Maybe you laughed a little.

And maybe in some small little way.

I got to be closer to you.

To another.

To this love and song and poetry that carries me forward.

An on ending stream of gratitude and grace.

Yes.

Grace.

And.

Happiness.

Joyfulness.

Freedom.

And love.

OH.

Yes.

That.

The love

So much love for you.

So much.

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You Are A Magician!

October 10, 2017

I got the sweetest text tonight as I was wrapping up at my internship.

My boss had sent me a message extolling my baking prowess.

I made the family an apple tart tonight.

It was going to be a pie, but they only had tart baking dishes so I changed up what I was doing and made a butter pastry, yes, by hand, it’s not that hard, and did my version of apple pie filling.

The nice thing about it too.

All the apples came from their tree in the front of their house.

It reminded me of when I learned how to make apple pies.

I was twelve, we had just moved from Madison, Wisconsin, to Windsor, Wisconsin.

I went from being in an urban multi-cultural neighborhood and school to rural white country in a blink of an eye.

I didn’t think much of it at the time, the racial stuff, the class system and structure, I got lumped into the “farm kids” group even though we didn’t live on a farm.

And yes, I have drank milk straight from the pail underneath a cow’s udder, I remember very distinctly that it was warm, but I was no farm girl.

I can pass for one though.

I currently pass for very urban, the tattoos do that and my funky style of dressing, which has been evolving for years, but it is still quite urban.

However.

I can pass for a country girl too, not so much a farm girl, but I know a lot about living in the country and the seasons, canning and jarring, making preserves, putting up food for the winter.

We had a pantry in the cellar.

And it was a cellar.

Oh, sure, we had a basement, but we also had a cellar too, an unfinished one with a dirt floor, which was spooky as fuck and after one winter of storing stuff there I declined to ever go near it again.

Some places are just too goddamn creepy and I had a penchant for reading Stephen King in highschool, which did nothing to help matters.

Anyway.

This country girl can also jam and she can bake.

My mom taught me.

We had an apple orchard on the property–4 Red Delicious Trees, 1 Golden Delicious, and 7 Cortland trees.

I don’t know that there are any Cortland apples in California, there might be, but I don’t recall seeing them in the stores.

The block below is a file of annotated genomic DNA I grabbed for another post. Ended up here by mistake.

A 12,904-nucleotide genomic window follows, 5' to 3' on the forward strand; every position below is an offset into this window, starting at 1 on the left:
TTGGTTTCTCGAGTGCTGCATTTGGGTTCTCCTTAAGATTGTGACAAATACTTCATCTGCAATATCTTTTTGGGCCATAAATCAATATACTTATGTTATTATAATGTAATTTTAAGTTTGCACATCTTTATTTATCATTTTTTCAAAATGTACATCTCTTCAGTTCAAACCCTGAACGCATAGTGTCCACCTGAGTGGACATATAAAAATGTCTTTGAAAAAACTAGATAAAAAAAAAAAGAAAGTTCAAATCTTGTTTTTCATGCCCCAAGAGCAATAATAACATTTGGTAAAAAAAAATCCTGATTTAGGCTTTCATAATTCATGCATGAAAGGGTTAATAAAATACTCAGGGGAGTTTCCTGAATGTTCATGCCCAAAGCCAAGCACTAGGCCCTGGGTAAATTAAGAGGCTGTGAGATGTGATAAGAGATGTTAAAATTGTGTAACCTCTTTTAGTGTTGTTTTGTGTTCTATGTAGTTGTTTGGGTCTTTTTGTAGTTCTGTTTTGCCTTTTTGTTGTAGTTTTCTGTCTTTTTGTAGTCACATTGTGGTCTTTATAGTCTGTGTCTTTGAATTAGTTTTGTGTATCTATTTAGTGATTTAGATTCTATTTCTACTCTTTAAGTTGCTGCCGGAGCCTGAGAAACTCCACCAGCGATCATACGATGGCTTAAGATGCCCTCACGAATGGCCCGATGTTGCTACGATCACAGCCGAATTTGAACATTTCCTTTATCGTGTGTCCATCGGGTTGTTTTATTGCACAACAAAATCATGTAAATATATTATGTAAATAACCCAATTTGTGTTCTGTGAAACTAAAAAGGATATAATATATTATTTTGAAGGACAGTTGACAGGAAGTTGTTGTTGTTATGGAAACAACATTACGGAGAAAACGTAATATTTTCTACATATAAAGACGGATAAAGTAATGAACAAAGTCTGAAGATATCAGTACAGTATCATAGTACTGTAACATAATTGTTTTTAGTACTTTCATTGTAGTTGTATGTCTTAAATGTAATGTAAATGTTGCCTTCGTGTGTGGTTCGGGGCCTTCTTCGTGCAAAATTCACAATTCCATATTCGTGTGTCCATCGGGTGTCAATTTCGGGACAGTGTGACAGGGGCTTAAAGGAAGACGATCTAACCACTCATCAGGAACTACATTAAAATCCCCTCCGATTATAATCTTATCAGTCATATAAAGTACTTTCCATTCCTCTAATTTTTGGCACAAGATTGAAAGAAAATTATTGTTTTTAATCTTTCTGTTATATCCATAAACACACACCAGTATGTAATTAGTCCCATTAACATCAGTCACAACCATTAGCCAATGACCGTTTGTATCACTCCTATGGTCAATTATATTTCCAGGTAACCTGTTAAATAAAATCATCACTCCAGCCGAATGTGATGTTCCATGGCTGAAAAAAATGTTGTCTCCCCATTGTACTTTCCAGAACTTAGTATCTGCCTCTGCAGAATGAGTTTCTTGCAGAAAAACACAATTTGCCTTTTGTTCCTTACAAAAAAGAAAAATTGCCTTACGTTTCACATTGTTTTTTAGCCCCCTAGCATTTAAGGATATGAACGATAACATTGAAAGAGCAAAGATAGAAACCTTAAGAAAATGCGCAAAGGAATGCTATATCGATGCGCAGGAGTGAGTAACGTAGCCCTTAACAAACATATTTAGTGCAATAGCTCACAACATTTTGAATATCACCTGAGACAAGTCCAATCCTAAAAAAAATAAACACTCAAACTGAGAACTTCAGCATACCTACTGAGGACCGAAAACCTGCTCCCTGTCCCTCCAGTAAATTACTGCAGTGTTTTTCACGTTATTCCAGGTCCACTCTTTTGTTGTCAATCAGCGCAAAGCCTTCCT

I have dreamed once or twice about having my own apple orchard.

A modest one.

Maybe a hobby one.

I would be a famous writer.

Or better.

A writer who just made money writing.

I would have a big house and a small barn.

I would put up apples and preserves and make apple jelly and apple pies, apple sauce, and oh!

Apple butter.

So freaking good.

And of course.

Lots of apple cider.

I would write in my office in the barn and have a braided rug and a rocking chair, a big desk and a fireplace.

I would drink hot tea while the snow fell and be super content listening to the hush and crackle of snow falling.

I would fall asleep under large comforters.

I would have my bunny slippers of course.

It’s a sweet fantasy.

One I could imagine having here, partially, but it would be outside of the city, obviously.

Or.

Maybe I could just have my own house and I would have the trees that I like, a couple of apple trees, the Envy varietal or Pink Lady, I also really like the Mutsu apples.  And a persimmon tree.

Fuck I love persimmons.

And it’s persimmon season.

When I get done with my blog I will be having both and apple and a persimmon as my evening snack, I shall cut them up, sprinkle them with cinnamon, nutmeg, sea salt and pumpkin pie spice.

The best.

I might have a pear tree too.

And definitely a fig tree.

Then a little kitchen garden–tomatoes, lettuces, onions, herbs–rosemary, basil, oregano, thyme, carrots, cucumbers, broccoli, heck, maybe even some sweet corn.

But really I want tomatoes, like the ones my grandfather grew in his garden in Lodi.

My grandfather helped my mom quite a bit with the planning of our garden in Windsor, we had an acre of land and the back of it was a big sprawling yard, halved by a grape arbor and then the back was the orchard and the garden.

The garden wasn’t as big as my grandfathers and I remember my stepfather (step asshole, step asshat, step misogynist, oops, sorry, digression) got some weird ideas about what to grow.

One year it was a god awful amount of cabbage and he decided we were going to make sauerkraut.

We made so much sauerkraut that four years later I could still find it in the pantry in the basement, not the cellar mind you, but the basement.

Another year it was potatoes and broccoli.

There was also a small strawberry patch, some raspberries, and red currants as well as rhubarb.